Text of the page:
The new The Australia Pulse study from strategic insights business Pollinate has revealed Australia still holds its standing as “the lucky country” among Australians, however, there is a strong belief that things will get worse.
According to the study, 72% agree that Australia is “the lucky country”, 15% unsure, and 13% say it isn’t. While most are lucky, people are divided on what that actually means.
The new study noted that Australians define a “lucky country” with opportunity, access to basic needs, healthcare, the ability to get a job, safety, inclusivity, freedom from war, freedom to express views, and natural resources as the top themes among respondents.
The bi-annual Pollinate survey, conducted in August this year, found that younger generations are more likely to have a positive outlook and agree that Australia is lucky, with 79% of Gen Z and 75% of Millennials agreeing versus 66% of Boomers and 64% of Gen X.
Overall, all respondents agree that the best things about living in Australia are lifestyle, living conditions and access to healthcare – and the worst thing is the cost of living.
For Boomers, Australia’s standing as a “lucky country” is underpinned by its lifestyle, living conditions, weather and climate, access to healthcare, natural landscape and the view that it is the land of opportunity. For Gen X, it’s lifestyle, natural landscape, living conditions, access to healthcare, weather and climate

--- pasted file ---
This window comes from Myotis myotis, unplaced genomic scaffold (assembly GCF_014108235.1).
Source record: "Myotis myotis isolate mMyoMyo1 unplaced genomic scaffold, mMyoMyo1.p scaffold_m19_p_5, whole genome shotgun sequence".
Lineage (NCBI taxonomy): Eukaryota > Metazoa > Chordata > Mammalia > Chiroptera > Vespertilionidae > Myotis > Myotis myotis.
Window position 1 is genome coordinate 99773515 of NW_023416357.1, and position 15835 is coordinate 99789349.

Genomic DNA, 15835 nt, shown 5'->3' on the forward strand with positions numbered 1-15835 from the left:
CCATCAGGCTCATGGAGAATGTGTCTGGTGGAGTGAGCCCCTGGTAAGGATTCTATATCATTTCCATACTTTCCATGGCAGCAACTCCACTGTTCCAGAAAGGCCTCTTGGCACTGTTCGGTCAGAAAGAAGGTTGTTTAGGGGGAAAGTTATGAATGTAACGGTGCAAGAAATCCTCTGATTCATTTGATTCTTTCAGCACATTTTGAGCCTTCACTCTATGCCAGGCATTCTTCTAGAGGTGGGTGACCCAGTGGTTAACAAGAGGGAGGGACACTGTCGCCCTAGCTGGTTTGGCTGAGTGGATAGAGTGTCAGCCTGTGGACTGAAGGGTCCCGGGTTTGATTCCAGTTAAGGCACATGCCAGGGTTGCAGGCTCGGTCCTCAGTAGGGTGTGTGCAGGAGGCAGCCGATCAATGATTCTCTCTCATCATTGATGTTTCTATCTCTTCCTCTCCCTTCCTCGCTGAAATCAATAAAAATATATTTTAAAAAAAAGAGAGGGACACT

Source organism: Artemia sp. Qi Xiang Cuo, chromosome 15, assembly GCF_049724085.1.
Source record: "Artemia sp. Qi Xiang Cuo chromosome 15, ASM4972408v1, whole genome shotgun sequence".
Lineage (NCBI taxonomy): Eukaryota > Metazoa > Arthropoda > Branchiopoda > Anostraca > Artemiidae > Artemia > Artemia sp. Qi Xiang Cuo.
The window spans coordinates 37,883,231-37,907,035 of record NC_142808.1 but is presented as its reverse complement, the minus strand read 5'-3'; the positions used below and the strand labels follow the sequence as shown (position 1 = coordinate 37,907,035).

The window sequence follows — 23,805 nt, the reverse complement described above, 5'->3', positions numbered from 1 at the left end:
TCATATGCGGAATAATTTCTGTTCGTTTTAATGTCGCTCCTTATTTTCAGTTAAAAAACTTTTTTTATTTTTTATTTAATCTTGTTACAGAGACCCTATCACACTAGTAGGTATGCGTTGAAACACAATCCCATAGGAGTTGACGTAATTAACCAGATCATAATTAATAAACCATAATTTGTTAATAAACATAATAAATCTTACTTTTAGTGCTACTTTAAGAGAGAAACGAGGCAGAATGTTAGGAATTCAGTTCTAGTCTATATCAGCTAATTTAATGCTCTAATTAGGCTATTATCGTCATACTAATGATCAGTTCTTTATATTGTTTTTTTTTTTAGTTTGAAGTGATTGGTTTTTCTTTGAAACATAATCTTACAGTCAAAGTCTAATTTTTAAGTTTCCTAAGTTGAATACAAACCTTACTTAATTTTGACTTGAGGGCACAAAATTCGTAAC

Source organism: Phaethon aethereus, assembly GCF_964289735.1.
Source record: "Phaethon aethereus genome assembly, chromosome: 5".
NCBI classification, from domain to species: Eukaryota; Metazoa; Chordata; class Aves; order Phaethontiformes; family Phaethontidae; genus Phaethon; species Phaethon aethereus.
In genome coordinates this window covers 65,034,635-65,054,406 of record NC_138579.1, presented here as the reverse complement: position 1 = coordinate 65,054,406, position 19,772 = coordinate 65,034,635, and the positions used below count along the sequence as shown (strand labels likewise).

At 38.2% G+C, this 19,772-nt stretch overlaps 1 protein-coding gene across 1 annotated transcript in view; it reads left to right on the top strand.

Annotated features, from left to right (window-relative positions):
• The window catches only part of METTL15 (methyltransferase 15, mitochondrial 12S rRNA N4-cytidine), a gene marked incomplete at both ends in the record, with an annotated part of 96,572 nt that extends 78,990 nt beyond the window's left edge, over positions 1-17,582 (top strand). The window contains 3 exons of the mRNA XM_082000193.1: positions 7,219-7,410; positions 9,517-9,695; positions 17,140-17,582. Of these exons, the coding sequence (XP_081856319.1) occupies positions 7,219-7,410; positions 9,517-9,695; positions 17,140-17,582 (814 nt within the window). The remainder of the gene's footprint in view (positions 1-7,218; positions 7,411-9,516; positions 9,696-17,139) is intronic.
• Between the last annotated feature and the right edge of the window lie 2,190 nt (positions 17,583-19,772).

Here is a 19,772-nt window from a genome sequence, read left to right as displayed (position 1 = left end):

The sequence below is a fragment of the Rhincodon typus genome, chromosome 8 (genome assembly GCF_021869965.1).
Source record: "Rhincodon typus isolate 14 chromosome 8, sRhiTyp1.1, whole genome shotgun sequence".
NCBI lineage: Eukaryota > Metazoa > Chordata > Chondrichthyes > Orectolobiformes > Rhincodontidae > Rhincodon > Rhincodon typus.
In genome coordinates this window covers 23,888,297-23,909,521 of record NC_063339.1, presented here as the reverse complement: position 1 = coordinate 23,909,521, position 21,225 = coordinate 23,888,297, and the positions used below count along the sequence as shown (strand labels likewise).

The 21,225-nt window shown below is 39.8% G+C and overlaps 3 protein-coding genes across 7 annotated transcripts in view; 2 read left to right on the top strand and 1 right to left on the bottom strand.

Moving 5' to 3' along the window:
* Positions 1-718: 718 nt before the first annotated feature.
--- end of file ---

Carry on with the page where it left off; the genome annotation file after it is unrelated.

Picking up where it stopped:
For Millennials, it’s lifestyle, living conditions, access to healthcare, weather and climate. And for Gen Z, it’s access to healthcare, lifestyle, natural landscape, living conditions, weather and climate.
Parry-Husbands, Pollinate’s chief executive officer, said: “The phrase ‘the lucky country’ was coined by author Donald Horne in 1964 and has been used ever since to describe Australia as a land of economic opportunity and bountiful natural resources. As it turns out, the majority of Australians still believe it’s the case, but it comes with some conditions.
“Overall, people are feeling lucky to live in Australia but for very different reasons. The older generations still believe it to be a land of opportunity with a plethora of resources to exploit and opportunities to be had. This is very different to the younger generations, particularly Gen Z, who do not see the weather as beautiful but as a reminder of climate change.
“Gen Z see the Australian landscape as lucky to enjoy but very threatened. They do not share the idyllic views of their seniors but believe a lot of our luck may have been squandered through poor governance resulting in a lack of opportunity that used to exist,” Parry-Husbands said.